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students, the county had just five cases of coronavirus. now as schools prepare to reopen, the county has nearly 14,000 and climbing. do you think it's a safe time to return? >> no. >> reporter: the only way marla bryan's 15-year-old daughter is going back to school is online. so you think it's politics? >> i 100,000 think it's politics. >> reporter: last week, there was an executive order that required the districts to reopen brick and mortar schools five days a week starting in august. on the same day president trump tweeted schools must open in the fall. jacksonville and duval county is also hosting the republican national convention and the state's republican governor has echoed trump's message, likening going back to school to reopening a store. >> if you can do home depot, if you can do walmart, if you can do these things, we absolutely can do the schools. >> reporter: critics contend shopping is optional, education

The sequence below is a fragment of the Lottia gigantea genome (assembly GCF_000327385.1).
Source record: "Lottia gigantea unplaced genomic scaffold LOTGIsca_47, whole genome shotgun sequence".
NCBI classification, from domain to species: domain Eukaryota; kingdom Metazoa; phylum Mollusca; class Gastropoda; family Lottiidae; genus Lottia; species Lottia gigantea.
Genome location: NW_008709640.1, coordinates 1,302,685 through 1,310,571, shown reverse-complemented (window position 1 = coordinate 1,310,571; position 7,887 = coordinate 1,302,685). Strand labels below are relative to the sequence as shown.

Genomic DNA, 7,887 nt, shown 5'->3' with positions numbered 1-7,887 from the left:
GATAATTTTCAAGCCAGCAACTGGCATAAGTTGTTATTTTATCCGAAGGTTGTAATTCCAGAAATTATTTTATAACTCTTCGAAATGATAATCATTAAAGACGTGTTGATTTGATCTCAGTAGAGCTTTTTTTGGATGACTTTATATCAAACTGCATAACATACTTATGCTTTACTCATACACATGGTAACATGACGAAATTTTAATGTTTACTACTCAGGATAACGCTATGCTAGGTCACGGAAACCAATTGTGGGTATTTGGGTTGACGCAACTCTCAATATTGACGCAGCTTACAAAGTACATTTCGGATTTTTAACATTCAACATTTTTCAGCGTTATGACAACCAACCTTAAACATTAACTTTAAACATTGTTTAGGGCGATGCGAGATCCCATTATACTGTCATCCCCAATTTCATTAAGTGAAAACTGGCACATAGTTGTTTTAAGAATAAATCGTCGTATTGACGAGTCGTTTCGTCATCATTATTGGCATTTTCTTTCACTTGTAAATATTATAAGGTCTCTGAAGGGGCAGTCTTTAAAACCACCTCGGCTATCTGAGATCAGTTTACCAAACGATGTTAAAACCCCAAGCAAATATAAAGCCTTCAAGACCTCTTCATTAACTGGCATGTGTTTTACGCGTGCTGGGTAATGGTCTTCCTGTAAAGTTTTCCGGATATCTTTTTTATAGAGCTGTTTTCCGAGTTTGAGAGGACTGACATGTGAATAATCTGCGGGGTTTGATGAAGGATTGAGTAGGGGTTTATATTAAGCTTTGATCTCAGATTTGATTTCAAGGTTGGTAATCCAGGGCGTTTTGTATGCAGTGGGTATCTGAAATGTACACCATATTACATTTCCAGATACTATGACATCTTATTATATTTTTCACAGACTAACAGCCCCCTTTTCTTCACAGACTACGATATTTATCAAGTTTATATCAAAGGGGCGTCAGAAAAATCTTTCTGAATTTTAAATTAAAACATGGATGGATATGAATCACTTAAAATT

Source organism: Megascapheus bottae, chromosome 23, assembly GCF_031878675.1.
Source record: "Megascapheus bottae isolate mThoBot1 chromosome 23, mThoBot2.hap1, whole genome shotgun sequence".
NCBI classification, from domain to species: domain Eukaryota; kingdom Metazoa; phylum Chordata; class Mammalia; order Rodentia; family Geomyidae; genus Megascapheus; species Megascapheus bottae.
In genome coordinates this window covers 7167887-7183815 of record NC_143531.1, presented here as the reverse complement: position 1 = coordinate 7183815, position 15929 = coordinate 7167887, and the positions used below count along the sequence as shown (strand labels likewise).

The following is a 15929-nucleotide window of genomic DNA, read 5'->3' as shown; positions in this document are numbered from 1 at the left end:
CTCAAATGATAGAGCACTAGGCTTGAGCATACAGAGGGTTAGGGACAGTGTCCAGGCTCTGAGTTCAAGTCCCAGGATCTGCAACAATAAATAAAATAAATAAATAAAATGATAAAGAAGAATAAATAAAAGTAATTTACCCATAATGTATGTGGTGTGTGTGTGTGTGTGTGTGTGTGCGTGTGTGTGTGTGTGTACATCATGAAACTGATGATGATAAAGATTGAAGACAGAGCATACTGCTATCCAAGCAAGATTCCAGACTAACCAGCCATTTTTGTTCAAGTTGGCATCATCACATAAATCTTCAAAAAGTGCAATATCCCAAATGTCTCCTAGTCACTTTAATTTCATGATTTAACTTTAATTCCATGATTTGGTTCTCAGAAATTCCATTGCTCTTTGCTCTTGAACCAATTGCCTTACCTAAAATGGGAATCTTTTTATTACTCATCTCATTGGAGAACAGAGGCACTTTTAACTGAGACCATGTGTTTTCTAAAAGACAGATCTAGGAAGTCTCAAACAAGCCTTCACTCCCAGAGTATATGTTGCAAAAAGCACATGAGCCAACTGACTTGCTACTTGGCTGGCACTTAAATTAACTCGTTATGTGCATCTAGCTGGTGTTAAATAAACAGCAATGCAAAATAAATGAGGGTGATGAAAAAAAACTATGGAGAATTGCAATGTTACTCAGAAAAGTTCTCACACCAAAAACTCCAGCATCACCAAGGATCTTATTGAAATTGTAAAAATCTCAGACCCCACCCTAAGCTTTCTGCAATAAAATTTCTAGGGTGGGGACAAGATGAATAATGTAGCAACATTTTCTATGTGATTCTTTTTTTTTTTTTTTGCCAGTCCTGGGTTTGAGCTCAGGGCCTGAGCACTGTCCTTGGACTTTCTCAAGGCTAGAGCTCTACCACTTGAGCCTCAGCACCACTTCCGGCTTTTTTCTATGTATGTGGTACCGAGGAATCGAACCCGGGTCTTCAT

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isn't. especially for teachers. something made painfully clear by this teacher speaking to a virtual st. john's county school board meeting. >> we know if we go back in at full-time and at full or mostly full capacity, some of us will die. >> do you believe that teachers will die? >> do i believe that teachers will die? i don't -- my goodness, i hope not. i certainly would never take an action that would cause teachers to die. >> reporter: the district is spending $1.6 million on personal protection equipment for the staff and 44,000 students including everything from plexiglass dividers to hand sanitizer, to face shields for pre-k students. >> sometimes i will get that from the parent. i want it to be 100% -- i want you to guarantee me there's not risk. i can't guarantee there's not risk. >> reporter: but he'll do